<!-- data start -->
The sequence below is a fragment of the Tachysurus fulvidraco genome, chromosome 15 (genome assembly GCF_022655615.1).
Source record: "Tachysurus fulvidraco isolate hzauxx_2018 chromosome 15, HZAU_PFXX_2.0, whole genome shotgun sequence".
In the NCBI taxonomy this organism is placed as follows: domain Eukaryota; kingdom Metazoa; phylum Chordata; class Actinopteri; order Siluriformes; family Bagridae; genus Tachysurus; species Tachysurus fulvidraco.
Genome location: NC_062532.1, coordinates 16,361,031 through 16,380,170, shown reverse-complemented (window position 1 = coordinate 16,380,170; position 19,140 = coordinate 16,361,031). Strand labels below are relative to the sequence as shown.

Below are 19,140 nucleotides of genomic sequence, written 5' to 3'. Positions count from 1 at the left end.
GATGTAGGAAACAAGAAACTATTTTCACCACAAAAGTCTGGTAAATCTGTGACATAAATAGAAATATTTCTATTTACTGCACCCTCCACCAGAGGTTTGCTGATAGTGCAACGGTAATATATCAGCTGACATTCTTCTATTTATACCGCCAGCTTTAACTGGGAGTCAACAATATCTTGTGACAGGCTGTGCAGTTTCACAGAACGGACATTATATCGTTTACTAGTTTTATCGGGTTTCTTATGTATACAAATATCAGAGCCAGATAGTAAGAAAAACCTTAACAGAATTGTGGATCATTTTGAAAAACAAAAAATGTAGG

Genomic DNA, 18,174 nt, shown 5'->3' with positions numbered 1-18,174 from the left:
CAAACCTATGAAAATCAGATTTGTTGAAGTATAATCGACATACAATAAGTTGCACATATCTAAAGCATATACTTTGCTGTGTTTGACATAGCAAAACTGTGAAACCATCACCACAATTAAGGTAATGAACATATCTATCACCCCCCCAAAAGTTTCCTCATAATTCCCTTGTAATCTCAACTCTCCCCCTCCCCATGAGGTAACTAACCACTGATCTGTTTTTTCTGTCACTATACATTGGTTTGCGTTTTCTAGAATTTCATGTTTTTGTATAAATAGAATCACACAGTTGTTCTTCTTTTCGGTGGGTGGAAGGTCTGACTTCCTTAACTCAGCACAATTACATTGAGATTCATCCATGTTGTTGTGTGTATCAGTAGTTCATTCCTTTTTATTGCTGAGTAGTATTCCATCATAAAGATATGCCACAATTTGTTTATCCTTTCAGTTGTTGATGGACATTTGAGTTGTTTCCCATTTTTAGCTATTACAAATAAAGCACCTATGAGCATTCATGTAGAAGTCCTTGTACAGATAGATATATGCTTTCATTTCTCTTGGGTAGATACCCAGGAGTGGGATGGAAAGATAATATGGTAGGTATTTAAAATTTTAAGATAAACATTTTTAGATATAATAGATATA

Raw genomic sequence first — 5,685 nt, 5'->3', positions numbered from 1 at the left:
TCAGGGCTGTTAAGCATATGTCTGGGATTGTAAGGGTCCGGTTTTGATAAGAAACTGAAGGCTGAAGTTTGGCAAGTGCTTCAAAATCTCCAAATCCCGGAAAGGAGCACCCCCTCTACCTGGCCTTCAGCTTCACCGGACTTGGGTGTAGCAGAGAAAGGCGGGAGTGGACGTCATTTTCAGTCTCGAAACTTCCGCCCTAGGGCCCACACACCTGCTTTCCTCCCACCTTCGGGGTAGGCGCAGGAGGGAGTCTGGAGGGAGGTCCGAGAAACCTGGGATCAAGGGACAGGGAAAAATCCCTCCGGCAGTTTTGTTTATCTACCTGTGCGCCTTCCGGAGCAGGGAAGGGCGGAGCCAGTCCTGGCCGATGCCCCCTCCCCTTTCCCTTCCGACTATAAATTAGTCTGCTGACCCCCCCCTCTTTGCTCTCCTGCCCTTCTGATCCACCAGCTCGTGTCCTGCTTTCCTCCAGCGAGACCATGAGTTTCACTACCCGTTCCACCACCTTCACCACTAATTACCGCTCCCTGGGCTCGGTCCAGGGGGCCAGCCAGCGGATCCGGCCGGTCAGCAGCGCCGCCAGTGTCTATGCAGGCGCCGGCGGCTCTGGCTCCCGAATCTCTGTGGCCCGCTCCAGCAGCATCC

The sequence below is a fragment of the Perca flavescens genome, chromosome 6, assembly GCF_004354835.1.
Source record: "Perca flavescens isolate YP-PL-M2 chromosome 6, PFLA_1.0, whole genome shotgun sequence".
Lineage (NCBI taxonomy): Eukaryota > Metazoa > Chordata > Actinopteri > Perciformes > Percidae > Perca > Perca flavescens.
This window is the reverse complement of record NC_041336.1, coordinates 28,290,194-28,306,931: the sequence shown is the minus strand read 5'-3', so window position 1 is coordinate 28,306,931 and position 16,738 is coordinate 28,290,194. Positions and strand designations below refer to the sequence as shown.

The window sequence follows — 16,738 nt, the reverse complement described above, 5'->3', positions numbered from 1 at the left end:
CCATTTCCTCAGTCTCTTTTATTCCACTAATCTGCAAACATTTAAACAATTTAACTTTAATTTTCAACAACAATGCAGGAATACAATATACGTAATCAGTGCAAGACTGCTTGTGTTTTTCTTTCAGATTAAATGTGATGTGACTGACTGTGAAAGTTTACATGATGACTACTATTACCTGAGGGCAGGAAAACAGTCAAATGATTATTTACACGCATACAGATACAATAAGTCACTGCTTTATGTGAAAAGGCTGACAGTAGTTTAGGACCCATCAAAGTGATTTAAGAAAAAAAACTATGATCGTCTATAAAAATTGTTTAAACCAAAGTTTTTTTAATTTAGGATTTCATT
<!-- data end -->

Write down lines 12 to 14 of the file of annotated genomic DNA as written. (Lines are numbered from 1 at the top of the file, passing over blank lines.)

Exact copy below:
Source record: "Perca flavescens isolate YP-PL-M2 chromosome 6, PFLA_1.0, whole genome shotgun sequence".
Lineage (NCBI taxonomy): Eukaryota > Metazoa > Chordata > Actinopteri > Perciformes > Percidae > Perca > Perca flavescens.
This window is the reverse complement of record NC_041336.1, coordinates 28,290,194-28,306,931: the sequence shown is the minus strand read 5'-3', so window position 1 is coordinate 28,306,931 and position 16,738 is coordinate 28,290,194. Positions and strand designations below refer to the sequence as shown.